3. Facilitates selective interaction – filtering, specialization, cooperation leads to emergence of meta-agents and organizations through individual agents are always changing
      4. Tags are the mechanism behind hierarchies
    3. Non-linearity
      1. whole is greater than the sum of the parts
      2. Behavior in aggregate more complex than the parts would indicate
    4. Flows
      1. Nodes (processors, agents), connectors (designate possible interactions), Resource
      2. Adapt as time elapses and experience accumulates
      3. Tags almost always define the network by delimiting the critical interactions, the major connections. Tags acquire acquire this role because the adaptive processes that modify CAS select for tags that mediate useful interactions and against tags that cause malfunctions
      4. Multiplier Effect – resource injected in one node spreads over network which leads to chain of changes (big in network/flows modeling)
      5. Recycling Effect – the effect of cycles in the network can drastically increase output of the system over time as the system retains resources and these resources can be further exploited as they offer new niches to be exploited by new kinds of agents. This process leads to increasing diversity through increasing recycling (virtuous cycle)
    5. Diversity
      1. Each agent fills a niche which is determined based on interactions centering on that agent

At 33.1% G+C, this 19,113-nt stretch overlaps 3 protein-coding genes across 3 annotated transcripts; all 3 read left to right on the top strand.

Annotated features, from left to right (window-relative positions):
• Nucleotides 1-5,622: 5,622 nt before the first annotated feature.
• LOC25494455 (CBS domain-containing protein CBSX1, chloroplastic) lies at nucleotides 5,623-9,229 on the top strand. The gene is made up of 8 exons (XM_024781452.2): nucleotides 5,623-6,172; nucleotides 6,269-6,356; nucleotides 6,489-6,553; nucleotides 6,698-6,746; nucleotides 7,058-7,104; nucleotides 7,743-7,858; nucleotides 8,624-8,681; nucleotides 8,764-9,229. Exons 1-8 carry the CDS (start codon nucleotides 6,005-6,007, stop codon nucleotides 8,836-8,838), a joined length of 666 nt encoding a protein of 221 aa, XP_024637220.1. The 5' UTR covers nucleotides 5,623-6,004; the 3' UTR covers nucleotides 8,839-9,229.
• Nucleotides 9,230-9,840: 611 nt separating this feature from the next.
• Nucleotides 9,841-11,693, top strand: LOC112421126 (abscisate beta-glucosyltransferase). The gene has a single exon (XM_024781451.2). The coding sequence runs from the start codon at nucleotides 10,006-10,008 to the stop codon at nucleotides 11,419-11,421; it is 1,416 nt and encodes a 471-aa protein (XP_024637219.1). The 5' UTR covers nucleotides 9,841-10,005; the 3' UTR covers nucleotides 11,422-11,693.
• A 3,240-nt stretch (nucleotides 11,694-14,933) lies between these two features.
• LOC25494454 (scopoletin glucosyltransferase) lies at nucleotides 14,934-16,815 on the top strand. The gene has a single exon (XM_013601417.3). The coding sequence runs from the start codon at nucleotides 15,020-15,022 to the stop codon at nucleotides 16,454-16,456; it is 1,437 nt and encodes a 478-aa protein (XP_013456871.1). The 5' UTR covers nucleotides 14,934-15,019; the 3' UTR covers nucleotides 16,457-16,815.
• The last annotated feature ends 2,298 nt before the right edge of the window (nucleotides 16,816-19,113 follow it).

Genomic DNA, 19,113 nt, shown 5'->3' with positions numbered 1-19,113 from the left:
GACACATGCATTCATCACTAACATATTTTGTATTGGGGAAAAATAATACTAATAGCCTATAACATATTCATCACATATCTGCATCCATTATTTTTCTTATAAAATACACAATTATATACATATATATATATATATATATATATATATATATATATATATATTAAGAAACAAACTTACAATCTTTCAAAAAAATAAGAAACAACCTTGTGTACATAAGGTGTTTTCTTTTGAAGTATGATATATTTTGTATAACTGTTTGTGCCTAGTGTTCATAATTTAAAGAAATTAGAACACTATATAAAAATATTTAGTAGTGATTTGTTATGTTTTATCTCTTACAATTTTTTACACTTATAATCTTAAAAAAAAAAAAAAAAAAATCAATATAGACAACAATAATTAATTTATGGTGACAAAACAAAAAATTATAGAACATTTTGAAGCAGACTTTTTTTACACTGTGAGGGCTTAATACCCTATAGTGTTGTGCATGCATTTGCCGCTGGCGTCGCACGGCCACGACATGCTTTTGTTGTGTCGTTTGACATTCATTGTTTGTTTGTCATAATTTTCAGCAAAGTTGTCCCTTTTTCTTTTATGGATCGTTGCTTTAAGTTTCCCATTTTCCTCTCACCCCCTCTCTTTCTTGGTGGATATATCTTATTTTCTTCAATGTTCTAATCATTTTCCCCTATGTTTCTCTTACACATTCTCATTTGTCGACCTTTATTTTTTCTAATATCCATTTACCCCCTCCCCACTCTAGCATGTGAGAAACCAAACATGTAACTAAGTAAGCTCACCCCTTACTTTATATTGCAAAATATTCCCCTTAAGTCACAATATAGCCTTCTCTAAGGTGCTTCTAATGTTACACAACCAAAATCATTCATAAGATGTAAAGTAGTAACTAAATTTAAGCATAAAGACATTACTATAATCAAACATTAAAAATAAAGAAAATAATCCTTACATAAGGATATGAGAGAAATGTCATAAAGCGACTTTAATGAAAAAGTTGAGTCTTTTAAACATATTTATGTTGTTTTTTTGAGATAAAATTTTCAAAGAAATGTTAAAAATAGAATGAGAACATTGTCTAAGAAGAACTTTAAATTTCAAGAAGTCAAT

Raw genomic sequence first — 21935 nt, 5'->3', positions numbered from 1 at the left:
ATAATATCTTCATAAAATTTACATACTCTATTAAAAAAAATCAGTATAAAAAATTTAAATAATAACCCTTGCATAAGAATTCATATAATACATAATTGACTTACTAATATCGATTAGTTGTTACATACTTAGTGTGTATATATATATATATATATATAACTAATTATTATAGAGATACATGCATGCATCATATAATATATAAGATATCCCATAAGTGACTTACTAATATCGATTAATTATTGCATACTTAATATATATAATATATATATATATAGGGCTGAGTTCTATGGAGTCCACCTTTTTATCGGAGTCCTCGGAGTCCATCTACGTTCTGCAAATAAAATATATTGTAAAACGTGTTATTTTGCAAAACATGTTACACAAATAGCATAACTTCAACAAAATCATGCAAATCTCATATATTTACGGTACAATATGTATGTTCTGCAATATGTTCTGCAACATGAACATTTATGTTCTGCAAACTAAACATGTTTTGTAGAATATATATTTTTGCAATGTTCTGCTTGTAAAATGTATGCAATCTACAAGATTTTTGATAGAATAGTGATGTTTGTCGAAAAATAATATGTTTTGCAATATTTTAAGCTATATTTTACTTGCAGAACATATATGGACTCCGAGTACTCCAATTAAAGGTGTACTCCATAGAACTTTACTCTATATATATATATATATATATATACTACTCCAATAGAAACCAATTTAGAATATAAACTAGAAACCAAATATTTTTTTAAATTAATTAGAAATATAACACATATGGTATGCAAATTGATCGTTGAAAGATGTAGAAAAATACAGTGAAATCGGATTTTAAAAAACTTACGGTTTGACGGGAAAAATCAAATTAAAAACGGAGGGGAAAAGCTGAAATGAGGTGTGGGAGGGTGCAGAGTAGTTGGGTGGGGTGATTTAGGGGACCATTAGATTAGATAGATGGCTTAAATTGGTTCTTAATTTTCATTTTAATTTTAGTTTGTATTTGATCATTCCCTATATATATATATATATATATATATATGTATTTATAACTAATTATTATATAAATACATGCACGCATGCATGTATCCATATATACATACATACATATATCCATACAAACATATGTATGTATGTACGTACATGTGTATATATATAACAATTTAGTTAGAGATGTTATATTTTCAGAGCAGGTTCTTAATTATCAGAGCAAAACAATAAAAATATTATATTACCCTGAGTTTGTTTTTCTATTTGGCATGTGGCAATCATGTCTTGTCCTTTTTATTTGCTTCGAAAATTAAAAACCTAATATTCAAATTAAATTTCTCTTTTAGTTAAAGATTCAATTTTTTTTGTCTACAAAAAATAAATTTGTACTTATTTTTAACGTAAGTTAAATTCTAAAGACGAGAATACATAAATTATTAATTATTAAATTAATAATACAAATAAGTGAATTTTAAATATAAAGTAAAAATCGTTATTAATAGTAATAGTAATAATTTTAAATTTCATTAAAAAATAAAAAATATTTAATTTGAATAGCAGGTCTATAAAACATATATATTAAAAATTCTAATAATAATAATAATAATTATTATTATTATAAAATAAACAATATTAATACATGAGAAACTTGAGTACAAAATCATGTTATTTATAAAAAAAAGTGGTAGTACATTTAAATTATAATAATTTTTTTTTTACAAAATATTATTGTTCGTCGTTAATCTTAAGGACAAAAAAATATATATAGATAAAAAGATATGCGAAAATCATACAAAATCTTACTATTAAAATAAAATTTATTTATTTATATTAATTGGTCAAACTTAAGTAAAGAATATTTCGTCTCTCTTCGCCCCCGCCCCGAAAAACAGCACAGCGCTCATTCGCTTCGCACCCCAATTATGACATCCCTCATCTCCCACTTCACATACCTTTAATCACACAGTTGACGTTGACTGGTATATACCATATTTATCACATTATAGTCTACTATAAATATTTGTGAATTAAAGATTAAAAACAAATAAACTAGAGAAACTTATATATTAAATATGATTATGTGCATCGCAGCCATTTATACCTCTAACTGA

2. Nature abhors vacuums and will fill empty niche with new agent – typically similar in form and habit (the convergence effect, mimicry)
      3. CAS systems get diverse via adaptation which leads to further interactions and new niches – symbiosis, parasitism, mimicry, biological arms races
      4. Perpetual novelty is a hallmark of CAS
    6. Internal models
      1. Mechanisms CAS used to anticipate – eliminate details so that selected patterns are emphasized. Agent must select patterns in the torrent of input it receives and then must convert those patterns into change sin its internal structure
        1. A model allows us to infer something about the thing modeled
      2. Tacit and overt models
        1. Tacit simply prescribes a current action, under an implicit prediction of some desired future state
        2. Overt model is used as a basis for explicit, but internal, explorations of alternations, a process often called lookahead 
      3. Natural selection selects for better internal models
    7. Building blocks
      1. Deconstruct complex problem into simpler parts which can be used and reused in different circumstances
      2. The search for powerful building blocks is the most effective way to make the best internal models
        1. We can a significant advantage when we can reduce the building blocks at one level to interactions and combinations of building blocks at a lower level: the laws at the higher level derive from the laws at the lower level building blocks. This does not mean that the higher level laws are easy to discover but it does add a tremendous interlocking strength to understanding systems and hierarchies
  9. CAS exhibit coherence under change via conditional action and anticipation and do so with no central controller.
  10. Can discover lever points if can uncover general principles which govern CAS dynamics